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01-07-2003 | Research | Issue 1/2003

Environmental Management 1/2003

Competitive Displacement of Trees in Response to Environmental Change or Introduction of Exotics

Journal:
Environmental Management > Issue 1/2003
Author:
Craig Loehle

Abstract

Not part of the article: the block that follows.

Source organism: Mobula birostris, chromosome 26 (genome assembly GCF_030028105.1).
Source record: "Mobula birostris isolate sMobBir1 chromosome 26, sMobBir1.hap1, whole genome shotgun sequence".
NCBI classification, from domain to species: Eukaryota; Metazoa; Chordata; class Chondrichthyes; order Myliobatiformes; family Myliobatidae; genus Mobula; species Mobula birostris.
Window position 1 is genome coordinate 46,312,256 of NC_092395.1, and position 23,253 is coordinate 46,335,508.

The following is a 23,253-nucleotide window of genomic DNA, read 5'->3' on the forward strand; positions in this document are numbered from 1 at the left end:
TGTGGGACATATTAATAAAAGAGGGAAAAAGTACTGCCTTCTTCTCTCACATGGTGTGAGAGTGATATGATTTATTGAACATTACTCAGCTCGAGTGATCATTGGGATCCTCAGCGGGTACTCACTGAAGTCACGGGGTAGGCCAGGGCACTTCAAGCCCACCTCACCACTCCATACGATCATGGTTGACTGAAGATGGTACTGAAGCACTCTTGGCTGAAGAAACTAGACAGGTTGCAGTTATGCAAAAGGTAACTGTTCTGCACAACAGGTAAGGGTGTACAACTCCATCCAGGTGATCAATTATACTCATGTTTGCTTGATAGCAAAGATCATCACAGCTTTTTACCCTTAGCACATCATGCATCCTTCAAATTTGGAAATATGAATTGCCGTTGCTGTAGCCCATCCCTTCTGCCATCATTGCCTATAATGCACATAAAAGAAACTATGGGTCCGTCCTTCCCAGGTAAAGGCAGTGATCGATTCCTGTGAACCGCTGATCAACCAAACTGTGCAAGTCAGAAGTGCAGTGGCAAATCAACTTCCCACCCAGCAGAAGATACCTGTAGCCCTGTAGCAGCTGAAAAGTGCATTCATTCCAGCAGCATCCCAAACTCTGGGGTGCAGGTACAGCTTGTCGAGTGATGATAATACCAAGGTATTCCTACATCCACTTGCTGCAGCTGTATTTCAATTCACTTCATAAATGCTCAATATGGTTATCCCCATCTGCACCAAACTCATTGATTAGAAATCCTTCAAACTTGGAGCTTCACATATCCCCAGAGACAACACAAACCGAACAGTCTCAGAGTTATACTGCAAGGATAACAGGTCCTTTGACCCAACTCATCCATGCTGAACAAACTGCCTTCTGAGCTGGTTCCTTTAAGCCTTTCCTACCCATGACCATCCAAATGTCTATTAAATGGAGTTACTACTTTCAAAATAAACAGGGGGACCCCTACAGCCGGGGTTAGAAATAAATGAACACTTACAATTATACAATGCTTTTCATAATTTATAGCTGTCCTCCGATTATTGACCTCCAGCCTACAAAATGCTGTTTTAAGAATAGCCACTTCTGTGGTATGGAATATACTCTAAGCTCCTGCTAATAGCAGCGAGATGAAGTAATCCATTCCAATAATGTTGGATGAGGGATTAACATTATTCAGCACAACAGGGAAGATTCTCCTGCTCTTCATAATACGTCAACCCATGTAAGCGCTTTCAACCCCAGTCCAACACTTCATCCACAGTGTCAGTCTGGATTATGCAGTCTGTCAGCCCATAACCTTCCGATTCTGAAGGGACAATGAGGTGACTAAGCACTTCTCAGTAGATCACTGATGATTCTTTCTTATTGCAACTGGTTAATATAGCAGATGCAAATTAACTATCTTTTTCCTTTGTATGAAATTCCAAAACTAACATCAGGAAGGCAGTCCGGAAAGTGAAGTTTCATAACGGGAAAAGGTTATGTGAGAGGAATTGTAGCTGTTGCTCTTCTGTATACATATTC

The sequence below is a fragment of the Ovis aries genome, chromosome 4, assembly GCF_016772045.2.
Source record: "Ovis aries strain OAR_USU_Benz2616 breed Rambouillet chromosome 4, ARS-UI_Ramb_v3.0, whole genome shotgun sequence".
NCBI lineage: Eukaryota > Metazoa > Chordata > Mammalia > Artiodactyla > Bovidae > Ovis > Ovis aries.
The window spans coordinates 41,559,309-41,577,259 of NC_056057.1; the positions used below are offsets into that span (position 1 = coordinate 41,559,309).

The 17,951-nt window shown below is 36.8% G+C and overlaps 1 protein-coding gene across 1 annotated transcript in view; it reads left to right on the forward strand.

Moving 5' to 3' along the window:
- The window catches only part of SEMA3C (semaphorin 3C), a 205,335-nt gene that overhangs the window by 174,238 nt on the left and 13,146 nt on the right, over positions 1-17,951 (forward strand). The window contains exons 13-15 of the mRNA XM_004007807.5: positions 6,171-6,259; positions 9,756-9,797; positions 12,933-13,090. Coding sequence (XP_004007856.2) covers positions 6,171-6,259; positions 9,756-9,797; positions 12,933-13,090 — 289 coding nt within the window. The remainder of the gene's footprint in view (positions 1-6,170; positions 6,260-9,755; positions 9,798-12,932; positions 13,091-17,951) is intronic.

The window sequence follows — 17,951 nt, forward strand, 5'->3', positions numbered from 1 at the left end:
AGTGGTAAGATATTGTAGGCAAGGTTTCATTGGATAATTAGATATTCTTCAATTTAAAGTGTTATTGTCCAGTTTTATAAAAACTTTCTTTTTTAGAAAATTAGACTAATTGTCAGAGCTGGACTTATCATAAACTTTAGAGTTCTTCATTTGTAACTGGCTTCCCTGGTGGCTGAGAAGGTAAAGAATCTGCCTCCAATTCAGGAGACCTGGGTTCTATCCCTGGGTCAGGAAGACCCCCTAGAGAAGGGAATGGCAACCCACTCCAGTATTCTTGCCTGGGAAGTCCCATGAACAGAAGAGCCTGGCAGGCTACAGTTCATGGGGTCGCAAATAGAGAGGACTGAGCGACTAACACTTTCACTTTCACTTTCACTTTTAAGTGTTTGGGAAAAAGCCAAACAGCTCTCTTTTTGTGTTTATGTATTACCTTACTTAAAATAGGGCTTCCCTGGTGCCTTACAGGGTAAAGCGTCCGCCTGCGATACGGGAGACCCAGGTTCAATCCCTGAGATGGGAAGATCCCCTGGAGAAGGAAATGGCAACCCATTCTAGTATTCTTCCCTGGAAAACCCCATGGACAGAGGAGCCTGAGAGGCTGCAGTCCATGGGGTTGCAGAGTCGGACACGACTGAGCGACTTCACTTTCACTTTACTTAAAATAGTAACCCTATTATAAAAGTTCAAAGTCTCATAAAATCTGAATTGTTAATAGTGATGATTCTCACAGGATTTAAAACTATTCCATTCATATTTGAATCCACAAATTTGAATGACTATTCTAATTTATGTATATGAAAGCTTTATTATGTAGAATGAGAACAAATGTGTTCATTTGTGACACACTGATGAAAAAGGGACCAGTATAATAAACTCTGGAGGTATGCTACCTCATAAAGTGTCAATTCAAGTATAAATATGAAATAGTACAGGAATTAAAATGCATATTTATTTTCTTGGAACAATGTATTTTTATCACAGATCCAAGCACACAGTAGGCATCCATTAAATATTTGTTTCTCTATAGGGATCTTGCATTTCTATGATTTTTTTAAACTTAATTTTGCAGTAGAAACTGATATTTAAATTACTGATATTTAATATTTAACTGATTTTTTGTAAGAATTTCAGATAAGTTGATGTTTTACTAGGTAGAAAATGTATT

Various global change factors such as natural and anthropogenic climate change, tropospheric ozone, CO2, SO2, and nitrogen deposition affect forest growth, but in species-specific ways. Since even small differences in growth rates between competing species can lead to eventual competitive exclusion, it is important to know the rate at which displacement might occur. Similarly, invasive species may displace native species and cause their extinction. A simulation study of displacement velocity was conducted. Competitive displacement between pairs of similar tree species in which one species has a growth advantage produced trajectories that fit an exponential decay model, leading to the use of the half-life as a useful summary statistic. At any given level of growth differential, the half-life for shade-tolerant species was found to be much longer than for shade-intolerant species due to the ability of shade-tolerant species to survive even when their growth is very slow. Trees with longer life-spans also persisted longer, but this effect was weaker than the shade-tolerance effect. Disturbances speeded up displacement by increasing turnover. For short-lived, intolerant species with a 20% disturbance rate and 20% growth suppression, the estimate of an ≈100-year half-life could be considered a precipitous rate of decline, with a risk of extinction at about 500 years. In the absence of disturbance, and with a 20% growth reduction or differential between competing species, half-lives for species replacement ranged from 100+ to nearly 800 years. With lesser growth differentials, half-lives are much longer. Such gradual competitive displacement processes will be very difficult to detect in the field over periods of even decades. Results of this study have implications for exotic species invasions. It is predicted that intact forest is not truly resistant to invasion, but that invasion of shade-tolerant tree species should be very slow. Invasion of shade-intolerant species is predicted to be accelerated by disturbance, as has been frequently observed. Results of the simulations were supported by data compiled from several parts of the world.

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